We will now discuss the first prong of the Rule 56(f) test: whether the information sought will lead to a trial worthy issue. The crux of plaintiff's argument is that defendants have withheld information concerning the race and color of their employees, supervisors, and selecting officials at the Veterans Administration in Puerto Rico. Mr. Acosta-Vega, in his Rule 56(f) motion, states that these discovery requests go to the heart of the matter, and that such information is necessary in order to support his statement that in all but one occasion non-black persons were selected for the positions. The Department of Veterans Affairs does not, however, classify employees by race and color pursuant to 29 C.F.R. § 1614.601. The specific race and color statistical information sought by plaintiff was therefore, not provided only because that particular data is not kept.

Furthermore, with regards to the sexual discrimination claim, the Veterans Administration provided plaintiff with the information he requested concerning the sex of the selecting official and the candidate selected for the position. Additionally, defendant provided the sex and national origin of the candidates selected for the positions plaintiff sought in their statement of uncontested facts accompanying the motion for summary judgment. This gender specific information was readily accessible since the VA is required to maintain this statistical data pursuant to 29 C.F.R. § 1614.601.

While this Court believes that this information, if available, may have possibly given rise to an issue that is truly trial worthy, we are convinced that plaintiff has been less than diligent throughout the discovery process and has thus, failed to comply with the second prong of the Rule 56(f) test. When addressing this second prong of a Rule 56(f) motion, the First Circuit has consistently held that Rule 56(f) "is designed to minister to the vigilant, not to those who slumber upon perceptible rights." Ayala-Gerena v. Bristol Myers-Squibb Company, 95 F.3d 86, 92, (1st Cir. 1996) ( quoting Resolution Trust Corp. v. North Bridge Assoc., Inc., 22 F.3d 1198, 1203 (1st Cir. 1994)).

If we focus on the particular discovery information requested by plaintiff throughout the litigation and up to this date, we cannot help but notice that the only discovery which he has attempted to conduct is the submission of a first set of interrogatories on September 19, 1994. Defendants complied with this request, and answered the interrogatories on April 23, 1997, after the case was remanded to this Court. Plaintiff has nevertheless, decided to rely instead on his subjective accusations and conclusions in order for us to infer some discriminatory animus on the part of the Veterans Administration. We believe that in the nineteen months since this case was remanded, independent of plaintiff's claims of several failed 311.11 meetings canceled by defendant's attorney, surely plaintiff could and should have attempted further discovery either on his own or through a motion to compel discovery. Since he failed to do so, we believe he also failed to comply with the requirements of Rule 56(f).

For the reasons stated above, plaintiff's Rule 56(f) motion shall be DENIED. We will now consider defendant's motion for summary judgment on the merits.

B. Summary Judgment Standard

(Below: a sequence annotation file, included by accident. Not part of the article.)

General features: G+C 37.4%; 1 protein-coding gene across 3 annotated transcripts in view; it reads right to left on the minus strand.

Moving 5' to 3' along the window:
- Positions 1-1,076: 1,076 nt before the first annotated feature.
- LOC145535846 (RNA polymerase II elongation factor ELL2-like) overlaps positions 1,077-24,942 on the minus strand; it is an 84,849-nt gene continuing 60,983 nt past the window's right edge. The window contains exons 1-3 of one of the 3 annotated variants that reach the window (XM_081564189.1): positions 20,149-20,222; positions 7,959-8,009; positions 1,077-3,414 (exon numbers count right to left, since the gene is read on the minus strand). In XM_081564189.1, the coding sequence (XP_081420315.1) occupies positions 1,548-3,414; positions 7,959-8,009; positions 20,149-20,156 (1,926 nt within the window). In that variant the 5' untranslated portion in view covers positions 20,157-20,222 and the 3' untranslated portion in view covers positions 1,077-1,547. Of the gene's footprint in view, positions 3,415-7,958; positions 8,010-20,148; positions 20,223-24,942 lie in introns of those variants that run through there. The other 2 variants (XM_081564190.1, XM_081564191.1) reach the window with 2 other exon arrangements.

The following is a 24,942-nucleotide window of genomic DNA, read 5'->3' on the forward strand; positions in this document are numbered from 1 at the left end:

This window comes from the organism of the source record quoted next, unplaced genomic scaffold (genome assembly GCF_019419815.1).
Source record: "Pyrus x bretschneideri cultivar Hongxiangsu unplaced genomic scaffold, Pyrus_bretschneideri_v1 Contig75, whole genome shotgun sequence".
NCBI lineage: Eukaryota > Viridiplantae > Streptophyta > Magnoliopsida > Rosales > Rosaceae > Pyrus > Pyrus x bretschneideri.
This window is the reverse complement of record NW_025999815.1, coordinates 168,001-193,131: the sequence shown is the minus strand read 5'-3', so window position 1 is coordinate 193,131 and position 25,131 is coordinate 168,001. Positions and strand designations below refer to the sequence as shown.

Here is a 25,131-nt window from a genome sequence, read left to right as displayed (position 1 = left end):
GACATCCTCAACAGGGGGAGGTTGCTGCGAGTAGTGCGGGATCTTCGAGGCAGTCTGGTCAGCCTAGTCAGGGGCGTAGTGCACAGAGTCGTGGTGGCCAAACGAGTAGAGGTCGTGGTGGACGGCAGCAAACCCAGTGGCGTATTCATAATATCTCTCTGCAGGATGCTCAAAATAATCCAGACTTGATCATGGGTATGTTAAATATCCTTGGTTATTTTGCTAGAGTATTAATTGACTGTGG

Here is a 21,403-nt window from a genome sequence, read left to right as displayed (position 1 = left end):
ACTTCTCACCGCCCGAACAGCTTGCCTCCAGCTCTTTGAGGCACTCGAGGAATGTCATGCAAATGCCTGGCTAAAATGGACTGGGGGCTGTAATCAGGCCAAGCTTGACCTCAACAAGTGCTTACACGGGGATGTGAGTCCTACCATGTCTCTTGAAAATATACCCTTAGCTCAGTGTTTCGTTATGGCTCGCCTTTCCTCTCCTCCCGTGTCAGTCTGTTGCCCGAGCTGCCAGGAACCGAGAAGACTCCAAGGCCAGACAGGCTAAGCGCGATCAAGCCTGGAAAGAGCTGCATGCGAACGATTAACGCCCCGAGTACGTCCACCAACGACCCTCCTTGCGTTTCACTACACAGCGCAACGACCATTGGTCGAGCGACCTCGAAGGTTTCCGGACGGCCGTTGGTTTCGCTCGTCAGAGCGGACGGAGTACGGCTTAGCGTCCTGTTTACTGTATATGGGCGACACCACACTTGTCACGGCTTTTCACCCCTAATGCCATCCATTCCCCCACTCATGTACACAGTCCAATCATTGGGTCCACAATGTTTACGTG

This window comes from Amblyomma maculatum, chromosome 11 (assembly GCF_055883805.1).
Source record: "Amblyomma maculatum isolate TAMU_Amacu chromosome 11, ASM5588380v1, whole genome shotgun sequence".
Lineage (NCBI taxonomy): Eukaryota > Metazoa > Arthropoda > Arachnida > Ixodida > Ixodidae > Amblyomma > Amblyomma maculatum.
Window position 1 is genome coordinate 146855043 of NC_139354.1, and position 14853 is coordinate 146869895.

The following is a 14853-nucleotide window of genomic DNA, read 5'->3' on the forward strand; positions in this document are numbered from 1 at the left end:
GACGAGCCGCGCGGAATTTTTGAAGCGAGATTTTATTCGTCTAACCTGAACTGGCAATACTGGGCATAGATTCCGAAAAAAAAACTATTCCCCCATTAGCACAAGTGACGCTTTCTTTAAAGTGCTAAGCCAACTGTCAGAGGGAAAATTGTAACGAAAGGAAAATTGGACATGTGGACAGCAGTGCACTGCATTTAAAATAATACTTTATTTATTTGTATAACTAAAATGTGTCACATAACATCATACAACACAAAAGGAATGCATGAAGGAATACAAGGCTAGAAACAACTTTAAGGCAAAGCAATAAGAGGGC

As noted by the First Circuit Court of Appeals,

[s]ummary judgment has a special niche in civil litigation. Its role is `to pierce the boilerplate of the pleadings and assay the parties' proof in order to determine whether trial is actually required.' Wynne v. Tufts University School of Medicine, 976 F.2d 791, 794 (1st Cir. 1992), cert. denied, 507 U.S. 1030, 113 S.Ct. 1845, 123 L.Ed.2d 470 (1993). The device allows courts and litigants to avoid full-blown trials in unwinnable cases, thus conserving the parties' time and money and permitting courts to husband scarce judicial resources.
McCarthy v. Northwest Airlines, Inc., 56 F.3d 313, 315 (1st Cir. 1995).

According to Fed.R.Civ.P. 56(c), a summary judgment motion should be granted when "the pleadings, depositions, answers to interrogatories, and admissions on file, together with the affidavits, if any, show that there is no genuine issue as to any material fact that the moving party is entitled to judgment as a matter of law." Fed.R.Civ.P. 56(c). See also NASCO, Inc. v. Public Storage, Inc., 29 F.3d 28 (1st Cir. 1994). It is not enough to conjure up an alleged factual dispute between the parties; to defeat summary judgment, there must exist a genuine issue of material fact. Anderson v. Liberty Lobby, Inc., 477 U.S. 242, 248, 106 S.Ct. 2505, 91 L.Ed.2d 202 (1986).

As stated by the First Circuit, "a party contesting summary judgment must offer the court more than posturing and conclusory rhetoric." McIntosh v. Antonino, 71 F.3d 29, 33 (1st Cir. 1995). Furthermore, "[t]his principle is brought into bold relief when the motion targets an issue on which the non-moving party bears the ultimate burden of proof. In that circumstance, the nonmovant must `produce specific facts, in suitable evidentiary form,' in order to demonstrate the presence of a trial worthy issue and thereby deflect the sharp blade of the summary judgment ax." Id., quoting Morris v. Government Development Bank of Puerto Rico, 27 F.3d 746, 748 (1st Cir. 1994).

For a dispute to be "genuine," there must be sufficient evidence to permit a reasonable trier of fact to resolve the issue in favor of the non-moving party. United States v. One Parcel of Real Property, 960 F.2d 200, 204 (1st Cir. 1992). See also Boston Athletic Ass'n v. Sullivan, 867 F.2d 22, 24 (1st Cir. 1989). By like token, "material" means that the fact is one that might affect the outcome of the suit under the governing law. Morris, 27 F.3d at 748. Moreover, "genuineness and materiality are not infinitely elastic euphemisms that may be stretched to fit whatever pererrations catch a litigant's fancy." Lawton v. State Mutual Life Assurance Company of America, 101 F.3d 218, 223 (1st Cir. 1996), quoting Blackie v. State of Maine, 75 F.3d 716, 721 (1st Cir. 1996).